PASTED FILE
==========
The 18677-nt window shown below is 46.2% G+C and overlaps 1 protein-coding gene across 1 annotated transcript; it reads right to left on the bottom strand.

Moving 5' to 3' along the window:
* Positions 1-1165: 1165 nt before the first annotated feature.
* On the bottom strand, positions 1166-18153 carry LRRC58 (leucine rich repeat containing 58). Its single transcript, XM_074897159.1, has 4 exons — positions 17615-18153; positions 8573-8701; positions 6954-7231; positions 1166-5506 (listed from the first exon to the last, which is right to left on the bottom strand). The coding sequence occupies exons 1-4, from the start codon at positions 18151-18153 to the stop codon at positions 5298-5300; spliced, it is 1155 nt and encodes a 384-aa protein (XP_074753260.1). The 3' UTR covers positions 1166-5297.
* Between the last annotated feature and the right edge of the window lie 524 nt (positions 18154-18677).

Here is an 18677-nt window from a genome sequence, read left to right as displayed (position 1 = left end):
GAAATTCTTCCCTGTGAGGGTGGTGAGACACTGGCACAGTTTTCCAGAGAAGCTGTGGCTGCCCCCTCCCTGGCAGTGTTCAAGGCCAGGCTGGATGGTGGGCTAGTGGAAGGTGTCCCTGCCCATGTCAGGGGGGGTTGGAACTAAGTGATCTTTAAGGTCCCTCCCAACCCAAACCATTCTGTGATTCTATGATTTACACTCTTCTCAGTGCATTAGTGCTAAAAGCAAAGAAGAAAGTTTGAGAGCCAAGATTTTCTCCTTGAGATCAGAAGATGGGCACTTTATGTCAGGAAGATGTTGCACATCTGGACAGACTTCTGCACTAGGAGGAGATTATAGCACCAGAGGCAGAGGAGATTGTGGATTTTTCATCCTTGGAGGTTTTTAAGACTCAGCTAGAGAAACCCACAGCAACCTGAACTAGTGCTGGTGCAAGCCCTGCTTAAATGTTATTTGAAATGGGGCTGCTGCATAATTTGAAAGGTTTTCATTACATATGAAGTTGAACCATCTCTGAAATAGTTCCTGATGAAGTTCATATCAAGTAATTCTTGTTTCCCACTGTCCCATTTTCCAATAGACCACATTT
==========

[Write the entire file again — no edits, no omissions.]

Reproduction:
The 18677-nt window shown below is 46.2% G+C and overlaps 1 protein-coding gene across 1 annotated transcript; it reads right to left on the bottom strand.

Moving 5' to 3' along the window:
* Positions 1-1165: 1165 nt before the first annotated feature.
* On the bottom strand, positions 1166-18153 carry LRRC58 (leucine rich repeat containing 58). Its single transcript, XM_074897159.1, has 4 exons — positions 17615-18153; positions 8573-8701; positions 6954-7231; positions 1166-5506 (listed from the first exon to the last, which is right to left on the bottom strand). The coding sequence occupies exons 1-4, from the start codon at positions 18151-18153 to the stop codon at positions 5298-5300; spliced, it is 1155 nt and encodes a 384-aa protein (XP_074753260.1). The 3' UTR covers positions 1166-5297.
* Between the last annotated feature and the right edge of the window lie 524 nt (positions 18154-18677).

Here is an 18677-nt window from a genome sequence, read left to right as displayed (position 1 = left end):
GAAATTCTTCCCTGTGAGGGTGGTGAGACACTGGCACAGTTTTCCAGAGAAGCTGTGGCTGCCCCCTCCCTGGCAGTGTTCAAGGCCAGGCTGGATGGTGGGCTAGTGGAAGGTGTCCCTGCCCATGTCAGGGGGGGTTGGAACTAAGTGATCTTTAAGGTCCCTCCCAACCCAAACCATTCTGTGATTCTATGATTTACACTCTTCTCAGTGCATTAGTGCTAAAAGCAAAGAAGAAAGTTTGAGAGCCAAGATTTTCTCCTTGAGATCAGAAGATGGGCACTTTATGTCAGGAAGATGTTGCACATCTGGACAGACTTCTGCACTAGGAGGAGATTATAGCACCAGAGGCAGAGGAGATTGTGGATTTTTCATCCTTGGAGGTTTTTAAGACTCAGCTAGAGAAACCCACAGCAACCTGAACTAGTGCTGGTGCAAGCCCTGCTTAAATGTTATTTGAAATGGGGCTGCTGCATAATTTGAAAGGTTTTCATTACATATGAAGTTGAACCATCTCTGAAATAGTTCCTGATGAAGTTCATATCAAGTAATTCTTGTTTCCCACTGTCCCATTTTCCAATAGACCACATTT